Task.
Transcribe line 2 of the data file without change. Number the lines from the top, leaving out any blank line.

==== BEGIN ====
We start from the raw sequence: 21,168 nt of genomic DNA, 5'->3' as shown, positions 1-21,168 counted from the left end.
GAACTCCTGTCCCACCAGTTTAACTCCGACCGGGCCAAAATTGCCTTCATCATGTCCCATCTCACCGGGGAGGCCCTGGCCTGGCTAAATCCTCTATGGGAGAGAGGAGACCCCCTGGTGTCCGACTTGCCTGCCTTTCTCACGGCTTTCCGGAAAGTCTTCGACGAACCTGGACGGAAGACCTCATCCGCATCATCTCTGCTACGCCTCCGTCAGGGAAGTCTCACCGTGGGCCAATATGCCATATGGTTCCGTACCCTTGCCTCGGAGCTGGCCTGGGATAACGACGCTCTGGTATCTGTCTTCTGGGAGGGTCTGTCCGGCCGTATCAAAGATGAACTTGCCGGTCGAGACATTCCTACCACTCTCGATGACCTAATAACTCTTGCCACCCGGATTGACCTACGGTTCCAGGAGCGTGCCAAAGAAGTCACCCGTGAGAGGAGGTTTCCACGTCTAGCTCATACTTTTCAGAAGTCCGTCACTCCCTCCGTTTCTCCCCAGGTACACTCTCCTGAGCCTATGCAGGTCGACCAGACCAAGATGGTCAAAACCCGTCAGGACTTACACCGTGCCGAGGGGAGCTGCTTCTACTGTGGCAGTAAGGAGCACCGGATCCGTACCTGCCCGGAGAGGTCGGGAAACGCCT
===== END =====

GAACTCCTGTCCCACCAGTTTAACTCCGACCGGGCCAAAATTGCCTTCATCATGTCCCATCTCACCGGGGAGGCCCTGGCCTGGCTAAATCCTCTATGGGAGAGAGGAGACCCCCTGGTGTCCGACTTGCCTGCCTTTCTCACGGCTTTCCGGAAAGTCTTCGACGAACCTGGACGGAAGACCTCATCCGCATCATCTCTGCTACGCCTCCGTCAGGGAAGTCTCACCGTGGGCCAATATGCCATATGGTTCCGTACCCTTGCCTCGGAGCTGGCCTGGGATAACGACGCTCTGGTATCTGTCTTCTGGGAGGGTCTGTCCGGCCGTATCAAAGATGAACTTGCCGGTCGAGACATTCCTACCACTCTCGATGACCTAATAACTCTTGCCACCCGGATTGACCTACGGTTCCAGGAGCGTGCCAAAGAAGTCACCCGTGAGAGGAGGTTTCCACGTCTAGCTCATACTTTTCAGAAGTCCGTCACTCCCTCCGTTTCTCCCCAGGTACACTCTCCTGAGCCTATGCAGGTCGACCAGACCAAGATGGTCAAAACCCGTCAGGACTTACACCGTGCCGAGGGGAGCTGCTTCTACTGTGGCAGTAAGGAGCACCGGATCCGTACCTGCCCGGAGAGGTCGGGAAACGCCT